José Carlos Herrán ha escrito un artículo en defensa de la propiedad intelectual que no da respuesta satisfactoria a cuestiones como el fundamento de la propiedad privada, la naturaleza escasa o de uso excluyente de los recursos susceptibles de ser apropiados etc. Desarrolla su argumento en base a premisas dudosas. En los comentarios apunto varias referencias y copio un fragmento que resume el argumento anti-propiedad intelectual.
I have yet to read your book or the Boldrin and Levine book, but just reading your blog posts [e.g. There are No Good Arguments for Intellectual Property; What's Wrong with Theft?] and the discussions they generate has convinced me of your position. It seems to me that the only question worth considering is Are ideas property? If an IP proponent could give a good answer to this question, we could have a good debate. But the replies to your argument seem desperate and incoherent. I'm an amateur choreographer so I know that IP is not necessary for creation. Dancers take movement where ever we can find it. The first person to get a copyright on walking would own the dance community and the world, in fact. The first routine I put together used movement from several other performers. If IP were to apply to dance, all dance communities would die the next day. The dance community is experiencing the wrath of IP regarding music, however. We have had problems with the music that we use. Promoters who videotape our performances are reluctant to sell the DVDs because the artists might sue the promoters if their music is used. YouTube is censoring videos in which it can recognize the music in the background. I find this ridiculous. If I have already paid my $0.99 for your song and created a visual expression of the music, from whence do you get the right to now "own" my expression of your song? I think that my dance experience instilled in me a skepticism about IP, but still I find your intellectual arguments indisputable.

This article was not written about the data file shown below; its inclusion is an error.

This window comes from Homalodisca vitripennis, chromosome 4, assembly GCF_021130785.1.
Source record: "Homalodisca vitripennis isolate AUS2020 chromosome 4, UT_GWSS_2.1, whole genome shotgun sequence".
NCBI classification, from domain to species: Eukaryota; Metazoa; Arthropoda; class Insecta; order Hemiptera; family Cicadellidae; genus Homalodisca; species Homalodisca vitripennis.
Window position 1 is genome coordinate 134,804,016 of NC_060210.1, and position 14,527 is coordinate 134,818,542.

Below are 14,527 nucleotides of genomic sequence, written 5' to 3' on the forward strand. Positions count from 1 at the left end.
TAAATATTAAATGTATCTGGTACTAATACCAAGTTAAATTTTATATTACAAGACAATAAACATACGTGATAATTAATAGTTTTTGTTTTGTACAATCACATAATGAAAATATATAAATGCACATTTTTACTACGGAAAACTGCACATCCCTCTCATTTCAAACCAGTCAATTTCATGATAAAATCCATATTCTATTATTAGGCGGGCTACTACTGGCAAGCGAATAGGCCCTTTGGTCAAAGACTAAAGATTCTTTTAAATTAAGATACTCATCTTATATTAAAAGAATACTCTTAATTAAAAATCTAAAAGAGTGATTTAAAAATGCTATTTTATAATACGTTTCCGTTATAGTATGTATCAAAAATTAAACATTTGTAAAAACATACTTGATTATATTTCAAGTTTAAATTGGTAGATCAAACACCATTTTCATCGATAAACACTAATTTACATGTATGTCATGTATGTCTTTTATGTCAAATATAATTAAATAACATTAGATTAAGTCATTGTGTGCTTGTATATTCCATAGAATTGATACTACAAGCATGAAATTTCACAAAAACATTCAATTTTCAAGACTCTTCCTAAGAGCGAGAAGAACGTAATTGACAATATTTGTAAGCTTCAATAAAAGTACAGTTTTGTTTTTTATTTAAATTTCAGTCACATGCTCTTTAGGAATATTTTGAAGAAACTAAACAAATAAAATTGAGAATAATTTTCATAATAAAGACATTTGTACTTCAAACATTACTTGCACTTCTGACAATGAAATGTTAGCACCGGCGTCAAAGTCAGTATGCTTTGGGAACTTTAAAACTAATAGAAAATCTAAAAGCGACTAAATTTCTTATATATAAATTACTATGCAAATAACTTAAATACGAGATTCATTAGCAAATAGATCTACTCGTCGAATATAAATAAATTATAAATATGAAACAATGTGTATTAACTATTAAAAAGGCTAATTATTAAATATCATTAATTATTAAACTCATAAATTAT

Su argumento me recuerda a otro que desarrolló Tom Palmer en uno de los mejores ensayos anti-propiedad intelectual: Are Patents and Copyrights Morally Justified? The Philosophy of Property Rights and Ideal Objects (pdf)
If the foundation of the natural right to ownership is ownership in one’s self, however, then claims to own ideas or other ideal objects conflict with this right to self-ownership, for such a claim is no less than a claim of the right to control how another uses his body. When one claims to own a dance step, for example, one claims that no one else can so move his body as to perform this dance, and therefore that one has a right of dominion over the bodies of everyone else. Similarly, a copyright over a musical composition means that others cannot use their mouths to blow air in certain sequences and in certain ways into musical instruments they own without obtaining the permission of the copyright holder, Thus the real objects the copyright holder controls are the body and instruments of the other musicians, The same holds true of a patent governing the combination of a group of chemicals or the arrangement of the parts of a fishhook.